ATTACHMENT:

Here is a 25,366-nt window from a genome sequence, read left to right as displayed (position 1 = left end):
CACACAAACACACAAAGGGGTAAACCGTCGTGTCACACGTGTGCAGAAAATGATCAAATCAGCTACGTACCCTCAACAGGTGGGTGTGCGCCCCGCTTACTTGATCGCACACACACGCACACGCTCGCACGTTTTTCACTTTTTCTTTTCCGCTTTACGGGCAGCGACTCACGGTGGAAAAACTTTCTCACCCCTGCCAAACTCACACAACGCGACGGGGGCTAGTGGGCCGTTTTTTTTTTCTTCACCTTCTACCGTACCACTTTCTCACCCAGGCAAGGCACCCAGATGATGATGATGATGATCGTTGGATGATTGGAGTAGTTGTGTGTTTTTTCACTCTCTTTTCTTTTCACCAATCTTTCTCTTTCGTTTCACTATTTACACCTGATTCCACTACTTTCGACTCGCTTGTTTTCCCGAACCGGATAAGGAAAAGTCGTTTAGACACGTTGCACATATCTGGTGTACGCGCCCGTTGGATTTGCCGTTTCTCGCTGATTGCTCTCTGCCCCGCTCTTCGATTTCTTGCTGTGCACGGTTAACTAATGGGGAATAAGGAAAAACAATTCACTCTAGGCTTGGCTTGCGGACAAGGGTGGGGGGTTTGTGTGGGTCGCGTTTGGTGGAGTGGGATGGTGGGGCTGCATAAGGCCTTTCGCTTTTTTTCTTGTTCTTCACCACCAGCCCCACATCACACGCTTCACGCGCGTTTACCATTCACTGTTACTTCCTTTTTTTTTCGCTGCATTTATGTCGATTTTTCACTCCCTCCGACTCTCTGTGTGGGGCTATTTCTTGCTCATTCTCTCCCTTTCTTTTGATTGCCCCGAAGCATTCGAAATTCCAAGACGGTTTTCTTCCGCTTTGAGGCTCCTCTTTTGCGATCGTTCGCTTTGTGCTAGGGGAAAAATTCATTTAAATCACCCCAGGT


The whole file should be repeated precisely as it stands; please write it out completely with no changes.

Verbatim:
Here is a 25,366-nt window from a genome sequence, read left to right as displayed (position 1 = left end):
CACACAAACACACAAAGGGGTAAACCGTCGTGTCACACGTGTGCAGAAAATGATCAAATCAGCTACGTACCCTCAACAGGTGGGTGTGCGCCCCGCTTACTTGATCGCACACACACGCACACGCTCGCACGTTTTTCACTTTTTCTTTTCCGCTTTACGGGCAGCGACTCACGGTGGAAAAACTTTCTCACCCCTGCCAAACTCACACAACGCGACGGGGGCTAGTGGGCCGTTTTTTTTTTCTTCACCTTCTACCGTACCACTTTCTCACCCAGGCAAGGCACCCAGATGATGATGATGATGATCGTTGGATGATTGGAGTAGTTGTGTGTTTTTTCACTCTCTTTTCTTTTCACCAATCTTTCTCTTTCGTTTCACTATTTACACCTGATTCCACTACTTTCGACTCGCTTGTTTTCCCGAACCGGATAAGGAAAAGTCGTTTAGACACGTTGCACATATCTGGTGTACGCGCCCGTTGGATTTGCCGTTTCTCGCTGATTGCTCTCTGCCCCGCTCTTCGATTTCTTGCTGTGCACGGTTAACTAATGGGGAATAAGGAAAAACAATTCACTCTAGGCTTGGCTTGCGGACAAGGGTGGGGGGTTTGTGTGGGTCGCGTTTGGTGGAGTGGGATGGTGGGGCTGCATAAGGCCTTTCGCTTTTTTTCTTGTTCTTCACCACCAGCCCCACATCACACGCTTCACGCGCGTTTACCATTCACTGTTACTTCCTTTTTTTTTCGCTGCATTTATGTCGATTTTTCACTCCCTCCGACTCTCTGTGTGGGGCTATTTCTTGCTCATTCTCTCCCTTTCTTTTGATTGCCCCGAAGCATTCGAAATTCCAAGACGGTTTTCTTCCGCTTTGAGGCTCCTCTTTTGCGATCGTTCGCTTTGTGCTAGGGGAAAAATTCATTTAAATCACCCCAGGT